When I was a teenager, around fourteen years old I think, I used make-up to try and make a bruise I had look worse than it was.
I know, I know. I wish I was kidding, too.
There had been this incident in my classroom. One of the popular guys on the other wise of the room had tried to throw something to another guy sitting behind me. Only he came up short and got me square in the forehead. Cue pain and a few (hopefully cute) tears, and a bruise appearing. And most importantly – the attention of the whole class, in particular these two handsome young boys.
The next morning I woke up to find, to my horror, that the bruise, which had been less than impressive to begin with, had faded to near insignificance. So I snuck into my parents’ bathroom (quite a common occurrence) and used some of my mum’s purple and grey eye make-up to help the bruise on it’s way a little bit.
I know. I’m embarrassed even thinking about it. Rasmus may have laughed for an inappropriate amount of time when I told him the story, last week. I swore to myself at that moment that I’d never tell another soul.
But then my friend Ellie wrote about her bruise-debacle yesterday and I told her the awful truth. And then it came to me:
All I ever wanted was to be seen.
I was never the least popular girl in the class. But I was never the most popular either. I was good friends with the girl who would become headgirl of the school, so that counted for something. But I also hung out with the group that were edging into goth-status. Which didn’t help. It was a challenging time, as it is for so many teenagers, figuring out who I was, who I wanted to be.
The memory of the fake-bruise episode brought back such a flood of emotion with it. The anxiety, the careful attempt to control appearance, the utter confusion so much of the time at how I was supposed to be behaving… and that overwhelming need just to be noticed by the right people.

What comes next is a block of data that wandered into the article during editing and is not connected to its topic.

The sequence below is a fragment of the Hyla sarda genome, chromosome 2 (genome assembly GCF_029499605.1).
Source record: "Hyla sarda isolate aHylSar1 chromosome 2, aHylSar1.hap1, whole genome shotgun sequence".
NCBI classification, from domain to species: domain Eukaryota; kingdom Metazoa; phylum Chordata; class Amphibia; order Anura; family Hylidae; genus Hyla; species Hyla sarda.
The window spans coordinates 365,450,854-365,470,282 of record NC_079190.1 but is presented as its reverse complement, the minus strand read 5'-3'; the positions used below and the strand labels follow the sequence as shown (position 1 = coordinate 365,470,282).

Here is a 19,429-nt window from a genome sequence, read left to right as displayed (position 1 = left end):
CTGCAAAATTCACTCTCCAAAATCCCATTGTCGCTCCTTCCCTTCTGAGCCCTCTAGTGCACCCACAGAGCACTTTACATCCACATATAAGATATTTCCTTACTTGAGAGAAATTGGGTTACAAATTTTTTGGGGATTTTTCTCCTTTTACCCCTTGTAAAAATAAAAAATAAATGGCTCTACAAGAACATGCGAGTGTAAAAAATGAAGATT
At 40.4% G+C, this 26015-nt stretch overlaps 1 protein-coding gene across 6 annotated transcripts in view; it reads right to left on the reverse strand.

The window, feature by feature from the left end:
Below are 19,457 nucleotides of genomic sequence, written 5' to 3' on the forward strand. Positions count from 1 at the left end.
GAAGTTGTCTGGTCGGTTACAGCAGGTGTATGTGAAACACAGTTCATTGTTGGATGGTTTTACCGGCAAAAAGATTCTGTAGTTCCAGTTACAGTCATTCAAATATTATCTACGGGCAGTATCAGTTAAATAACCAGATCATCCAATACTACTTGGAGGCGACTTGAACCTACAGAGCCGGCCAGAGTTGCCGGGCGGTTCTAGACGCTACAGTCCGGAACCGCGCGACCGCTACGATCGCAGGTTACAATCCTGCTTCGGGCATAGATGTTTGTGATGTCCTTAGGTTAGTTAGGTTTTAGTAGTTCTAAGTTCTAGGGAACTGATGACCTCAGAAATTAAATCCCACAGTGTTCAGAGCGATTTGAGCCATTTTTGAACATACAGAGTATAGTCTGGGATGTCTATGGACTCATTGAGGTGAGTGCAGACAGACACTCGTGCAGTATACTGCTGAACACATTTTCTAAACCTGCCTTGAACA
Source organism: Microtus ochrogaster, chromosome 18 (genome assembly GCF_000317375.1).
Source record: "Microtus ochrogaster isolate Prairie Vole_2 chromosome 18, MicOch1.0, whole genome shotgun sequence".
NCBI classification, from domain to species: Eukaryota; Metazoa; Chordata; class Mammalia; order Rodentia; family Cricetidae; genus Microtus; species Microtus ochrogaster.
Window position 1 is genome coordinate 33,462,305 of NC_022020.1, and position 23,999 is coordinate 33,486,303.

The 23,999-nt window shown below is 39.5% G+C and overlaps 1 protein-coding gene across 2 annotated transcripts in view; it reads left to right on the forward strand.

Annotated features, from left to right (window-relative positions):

If I could, I would go back to that late-nineties classroom, take the younger-Fiona by the shoulders and lean in close, and whisper the truth I’ve learnt since: I was already seen. I was already known.
The need comes back to me sometimes still, the desire to be noticed and affirmed. That same anxiety floods my mind and I wonder whether I’m liked, what people really think of me, if I should be acting differently, speaking differently. My whole being feels like awkwardness defined. I’ve forgotten again that I am already seen.
When I instead start the day with that knowledge deep in my very bones, when I wake up and breathe in the Spirit before I speak a word, then the anxiety slips away. Then I can focus on seeing, knowing and loving the people around me. My thoughts turn from myself and focus on the people around me. How can I make them feel seen, and affirmed for who they are?
No more make-up to darken too-light bruises. No more covering up or acting up. I am seen, I am known, I am loved.
Pick up that truth like a smooth stone in your hand. Put it in your pocket and carry it with you today. And each time you feel that anxiety creeping back up, all you need do is slip a hand in your pocket and be reminded of it:
You are seen, You are known, and You are loved.
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